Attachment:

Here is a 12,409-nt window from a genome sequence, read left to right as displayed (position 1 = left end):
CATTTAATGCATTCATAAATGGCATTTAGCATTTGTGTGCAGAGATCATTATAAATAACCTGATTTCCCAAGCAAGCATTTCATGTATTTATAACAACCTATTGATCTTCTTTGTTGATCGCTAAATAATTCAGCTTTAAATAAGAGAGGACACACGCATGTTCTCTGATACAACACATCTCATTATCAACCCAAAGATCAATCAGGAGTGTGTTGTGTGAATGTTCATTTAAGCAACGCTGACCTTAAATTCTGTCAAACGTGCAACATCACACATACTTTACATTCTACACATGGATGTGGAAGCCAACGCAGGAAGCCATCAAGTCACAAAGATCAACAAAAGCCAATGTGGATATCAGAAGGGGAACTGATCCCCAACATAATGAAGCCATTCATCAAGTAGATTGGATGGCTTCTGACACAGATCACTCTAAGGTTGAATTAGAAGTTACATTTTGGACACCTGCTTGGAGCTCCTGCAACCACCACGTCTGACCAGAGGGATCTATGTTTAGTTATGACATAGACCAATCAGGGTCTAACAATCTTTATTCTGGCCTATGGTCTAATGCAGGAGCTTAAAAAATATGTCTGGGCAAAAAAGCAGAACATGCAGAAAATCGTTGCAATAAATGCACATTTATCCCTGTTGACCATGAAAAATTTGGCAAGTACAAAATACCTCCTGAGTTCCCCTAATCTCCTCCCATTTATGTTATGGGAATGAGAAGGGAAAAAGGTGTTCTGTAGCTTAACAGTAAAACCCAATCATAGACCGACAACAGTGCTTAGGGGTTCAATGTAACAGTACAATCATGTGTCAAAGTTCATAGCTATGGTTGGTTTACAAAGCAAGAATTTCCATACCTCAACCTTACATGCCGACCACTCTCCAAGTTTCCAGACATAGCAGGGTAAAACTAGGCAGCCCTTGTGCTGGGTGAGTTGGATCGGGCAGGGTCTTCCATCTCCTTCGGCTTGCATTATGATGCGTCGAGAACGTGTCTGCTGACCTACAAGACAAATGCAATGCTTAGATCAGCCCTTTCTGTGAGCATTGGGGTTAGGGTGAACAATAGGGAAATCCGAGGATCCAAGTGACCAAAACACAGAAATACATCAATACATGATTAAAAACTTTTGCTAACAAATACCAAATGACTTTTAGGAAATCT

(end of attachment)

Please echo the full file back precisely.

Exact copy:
Here is a 12,409-nt window from a genome sequence, read left to right as displayed (position 1 = left end):
CATTTAATGCATTCATAAATGGCATTTAGCATTTGTGTGCAGAGATCATTATAAATAACCTGATTTCCCAAGCAAGCATTTCATGTATTTATAACAACCTATTGATCTTCTTTGTTGATCGCTAAATAATTCAGCTTTAAATAAGAGAGGACACACGCATGTTCTCTGATACAACACATCTCATTATCAACCCAAAGATCAATCAGGAGTGTGTTGTGTGAATGTTCATTTAAGCAACGCTGACCTTAAATTCTGTCAAACGTGCAACATCACACATACTTTACATTCTACACATGGATGTGGAAGCCAACGCAGGAAGCCATCAAGTCACAAAGATCAACAAAAGCCAATGTGGATATCAGAAGGGGAACTGATCCCCAACATAATGAAGCCATTCATCAAGTAGATTGGATGGCTTCTGACACAGATCACTCTAAGGTTGAATTAGAAGTTACATTTTGGACACCTGCTTGGAGCTCCTGCAACCACCACGTCTGACCAGAGGGATCTATGTTTAGTTATGACATAGACCAATCAGGGTCTAACAATCTTTATTCTGGCCTATGGTCTAATGCAGGAGCTTAAAAAATATGTCTGGGCAAAAAAGCAGAACATGCAGAAAATCGTTGCAATAAATGCACATTTATCCCTGTTGACCATGAAAAATTTGGCAAGTACAAAATACCTCCTGAGTTCCCCTAATCTCCTCCCATTTATGTTATGGGAATGAGAAGGGAAAAAGGTGTTCTGTAGCTTAACAGTAAAACCCAATCATAGACCGACAACAGTGCTTAGGGGTTCAATGTAACAGTACAATCATGTGTCAAAGTTCATAGCTATGGTTGGTTTACAAAGCAAGAATTTCCATACCTCAACCTTACATGCCGACCACTCTCCAAGTTTCCAGACATAGCAGGGTAAAACTAGGCAGCCCTTGTGCTGGGTGAGTTGGATCGGGCAGGGTCTTCCATCTCCTTCGGCTTGCATTATGATGCGTCGAGAACGTGTCTGCTGACCTACAAGACAAATGCAATGCTTAGATCAGCCCTTTCTGTGAGCATTGGGGTTAGGGTGAACAATAGGGAAATCCGAGGATCCAAGTGACCAAAACACAGAAATACATCAATACATGATTAAAAACTTTTGCTAACAAATACCAAATGACTTTTAGGAAATCT